After providing country radio with one of its strongest hits of the year with her haunting ballad “Every Little Thing,” Carly Pearce showed off her versatility on her first LP. Every Little Thing is a wide-reaching, elegant album, a mix of devastated torch-ballads (“If My Name Was Whiskey”), mid-tempo radio fodder (“Careless”) and raucous country-rockers (“Catch Fire”). Working with pop specialist Busbee (who produced Maren Morris’ 2016 Hero) and Music Row’s finest co-writers like Natalie Hemby, Shane McAnally and Barry Dean, Pearce navigates the dangers of small-town gossips and boys who cry love with maturity and wit. Despite its sprawling 13 song tracklist, Every Little Thing is a sturdy, declarative debut that establishes Pearce as one of 2017’s freshest young voices. J.B.
For her first solo album in 18 years, the finest vocalist in country music assembled a group of bluegrass, pop and classic country songs she’d grown up listening to. The result is a sentimental, aching meditation on musical nostalgia and a love letter to Nashville’s mid-century Countrypolitan boom. Those sounds are faithfully updated here by producer Buddy Cannon, who enlisted the city’s finest session pros and a full string section to round out the album’s warm sound. Singing a collection of mostly ballads originally recorded by legends like Brenda Lee, the Osborne Brothers and Roger Miller, Krauss delivers one of the most affecting vocal performances of her career, imbuing songs like “River in the Rain,” “All Alone Am I” and “Dream of Me” with a gentle intimacy and modern urgency. J.B.
On three of their last four albums, Little Big Town have settled on an impeccable formula: Round up some of country’s best songwriters (including Lori McKenna, Hillary Lindsey and, for the first time here, Taylor Swift); call producer Jay Joyce, a master of analog-sounding A.M. gold redux; and let their exquisite four-part harmonies do the rest. They lean toward crunchy early Seventies Southern rock on “Rollin'” and nod to U2 on “Night on Our Side,” but Little Big Town are always at their best when those harmonies are unobstructed. Vocal groups are so rare these days – in both country and pop more generally – that even the wordless parts of The Breaker feel generous: Listen to the last 30 seconds of “Lost in California,” in which Little Big Town need nothing more than sighs and “ooohs” to command attention. E.L.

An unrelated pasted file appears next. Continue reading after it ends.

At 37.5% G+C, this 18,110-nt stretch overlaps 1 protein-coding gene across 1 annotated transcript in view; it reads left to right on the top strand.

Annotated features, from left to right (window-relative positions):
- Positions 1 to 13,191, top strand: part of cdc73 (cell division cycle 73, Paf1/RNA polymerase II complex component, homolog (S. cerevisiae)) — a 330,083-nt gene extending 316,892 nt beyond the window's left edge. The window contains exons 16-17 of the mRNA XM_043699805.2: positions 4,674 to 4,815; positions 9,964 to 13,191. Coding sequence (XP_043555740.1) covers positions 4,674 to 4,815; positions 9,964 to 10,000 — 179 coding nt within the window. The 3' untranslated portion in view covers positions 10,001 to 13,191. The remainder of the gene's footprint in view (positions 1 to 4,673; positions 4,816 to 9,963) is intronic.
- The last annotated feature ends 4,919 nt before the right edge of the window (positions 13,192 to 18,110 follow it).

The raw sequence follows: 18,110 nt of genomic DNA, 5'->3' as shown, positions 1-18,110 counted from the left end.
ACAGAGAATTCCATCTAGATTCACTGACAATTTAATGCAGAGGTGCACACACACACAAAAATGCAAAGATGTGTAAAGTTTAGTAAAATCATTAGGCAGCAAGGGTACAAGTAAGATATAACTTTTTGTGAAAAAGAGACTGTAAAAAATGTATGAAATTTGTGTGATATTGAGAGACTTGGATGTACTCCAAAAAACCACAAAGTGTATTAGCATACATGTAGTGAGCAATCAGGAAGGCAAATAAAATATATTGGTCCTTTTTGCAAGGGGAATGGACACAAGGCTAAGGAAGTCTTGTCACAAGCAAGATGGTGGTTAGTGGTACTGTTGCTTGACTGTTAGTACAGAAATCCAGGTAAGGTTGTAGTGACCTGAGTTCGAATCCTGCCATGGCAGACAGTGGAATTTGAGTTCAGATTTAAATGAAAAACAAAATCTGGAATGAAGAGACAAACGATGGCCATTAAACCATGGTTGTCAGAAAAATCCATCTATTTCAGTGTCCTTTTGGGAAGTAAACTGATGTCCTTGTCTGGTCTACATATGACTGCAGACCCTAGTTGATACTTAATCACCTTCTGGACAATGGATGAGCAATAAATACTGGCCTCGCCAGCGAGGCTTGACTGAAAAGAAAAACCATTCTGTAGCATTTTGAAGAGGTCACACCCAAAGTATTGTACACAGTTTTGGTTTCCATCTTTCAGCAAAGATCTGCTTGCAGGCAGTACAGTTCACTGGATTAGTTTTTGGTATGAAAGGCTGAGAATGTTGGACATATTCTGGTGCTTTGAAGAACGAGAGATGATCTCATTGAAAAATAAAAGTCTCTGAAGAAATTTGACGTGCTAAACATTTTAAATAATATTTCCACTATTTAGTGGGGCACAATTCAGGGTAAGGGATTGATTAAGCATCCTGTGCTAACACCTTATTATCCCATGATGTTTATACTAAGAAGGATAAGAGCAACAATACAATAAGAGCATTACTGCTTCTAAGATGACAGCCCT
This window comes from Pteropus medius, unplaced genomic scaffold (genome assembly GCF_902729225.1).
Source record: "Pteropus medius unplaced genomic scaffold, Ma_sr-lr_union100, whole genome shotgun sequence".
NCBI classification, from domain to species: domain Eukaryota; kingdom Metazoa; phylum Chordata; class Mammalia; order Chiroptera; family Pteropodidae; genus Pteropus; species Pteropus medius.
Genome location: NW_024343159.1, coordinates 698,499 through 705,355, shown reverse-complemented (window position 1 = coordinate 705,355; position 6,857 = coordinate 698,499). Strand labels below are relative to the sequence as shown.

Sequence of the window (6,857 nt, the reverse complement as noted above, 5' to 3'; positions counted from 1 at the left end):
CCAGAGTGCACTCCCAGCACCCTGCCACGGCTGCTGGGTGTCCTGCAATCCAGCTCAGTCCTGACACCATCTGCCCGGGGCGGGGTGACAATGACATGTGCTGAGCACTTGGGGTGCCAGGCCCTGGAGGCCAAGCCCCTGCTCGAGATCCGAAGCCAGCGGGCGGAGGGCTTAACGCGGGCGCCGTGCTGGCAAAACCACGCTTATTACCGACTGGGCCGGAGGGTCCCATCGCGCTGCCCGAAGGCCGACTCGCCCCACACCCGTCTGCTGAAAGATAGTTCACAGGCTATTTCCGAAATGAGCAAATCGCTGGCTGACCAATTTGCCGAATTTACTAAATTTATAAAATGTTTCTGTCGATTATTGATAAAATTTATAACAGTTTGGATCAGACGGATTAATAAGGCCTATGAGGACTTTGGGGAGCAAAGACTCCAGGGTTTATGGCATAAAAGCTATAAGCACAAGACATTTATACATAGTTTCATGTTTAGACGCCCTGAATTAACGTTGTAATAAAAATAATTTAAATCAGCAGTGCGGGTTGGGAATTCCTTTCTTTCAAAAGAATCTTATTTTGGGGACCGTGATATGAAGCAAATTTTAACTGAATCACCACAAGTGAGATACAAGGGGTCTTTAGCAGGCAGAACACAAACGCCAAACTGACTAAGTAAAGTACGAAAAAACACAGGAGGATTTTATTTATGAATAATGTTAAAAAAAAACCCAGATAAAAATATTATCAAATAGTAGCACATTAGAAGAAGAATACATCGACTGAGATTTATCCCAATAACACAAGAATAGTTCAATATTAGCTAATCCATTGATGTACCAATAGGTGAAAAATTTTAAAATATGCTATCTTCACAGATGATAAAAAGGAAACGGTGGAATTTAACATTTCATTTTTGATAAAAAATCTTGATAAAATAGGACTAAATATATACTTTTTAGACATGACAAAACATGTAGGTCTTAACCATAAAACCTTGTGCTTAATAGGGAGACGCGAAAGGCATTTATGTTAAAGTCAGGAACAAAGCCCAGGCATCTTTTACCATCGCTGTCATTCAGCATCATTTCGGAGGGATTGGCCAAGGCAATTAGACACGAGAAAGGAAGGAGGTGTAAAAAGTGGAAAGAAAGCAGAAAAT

As under-appreciated resources go, the Mavericks are pretty much in a class by themselves. The band, led by Raul Malo – the Miami-born Caruso of country music – has been making first-rate Latino-flavored honky-tonk albums for a quarter-century now, with a consistency of quality that’s easy to take for granted. Brand New Day, the Mavericks’ third album since regrouping in 2013 following a decade-long hiatus, was produced by Niko Bolas from Neil Young’s orbit, and he wisely keeps the focus where it belongs – on Malo’s glorious bellow, which has never sounded better. Brand New Day, already nominated for a Grammy, is another impeccable, lushly operatic set, suggesting that Malo really is the Roy Orbison of our time. D.M.
An album that almost never got made, You Don’t Own Me Anymore from the Secret Sisters stands as one of the year’s most confessional and cathartic collections of songs. To get there, the Rogers sisters overcame a lawsuit, impending bankruptcy and a crisis of creative confidence to craft inspired songs that traffic in newfound resilience (the title track), quirky lonesomeness (“Tennessee River Runs Low”), nostalgic identity (“Little Again” and “King Cotton”), and engaging cinematic narratives (“He’s Fine” and “Mississippi”). In the end, You Don’t Own Me Anymore, with its majestic harmonies and the deft touch of Brandi Carlile as producer, earned the sibling duo their first Grammy nomination for Best Folk Album. W. Hodge
Along with holding down lead guitar duties for Foo Fighters and hosting his own Walking the Floor country-Americana podcast, Chris Shiflett somehow found the time to release his rowdy and reflective solo record West Coast Town. Recorded at Nashville’s historic RCA Studio A with producer Dave Cobb, the album finds Shiflett creatively blending his Left Coast country tastes with his punk-rock roots in ways that nod to both Buck Owens and Social Distortion’s Mike Ness in equal measure. From the autobiographical title track to the allusion to punk legends NOFX in “Tonight’s Not Over” and the day-in-the-life honky-tonk swagger of songs like “I’m Still Drunk” and “Goodnight Little Rock,” West Coast Town reveals itself as Shiflett’s musical memoir. W. Hodge
“When you’re young, you don’t think about getting old,” sings Travis Meadows on “McDowell Road,” a moment on First Cigarette that’s about taking stock of how quickly life passes us by, and how delicate each breath is. Meadows would know – he’s fought addiction, overcome illness and pulled himself out of desolation to become one of country’s most treasured songwriting weapons (called in by Eric Church and Dierks Bentley to give their albums a potent punch). Meadows sings like a man who’s felt the pull of the darkness but chose to find the light: With a raspy imperfection to his delivery, he illustrates his stories through details that penetrate, from the kiss of some Coppertone on the skin to the deep, dangerous satisfaction of the morning’s first cigarette. It’s in the minutiae that Meadows finds the universal moments, coming out with an album that’s equal parts hurt and healing, and one that may linger long after the smoke has cleared. M.M.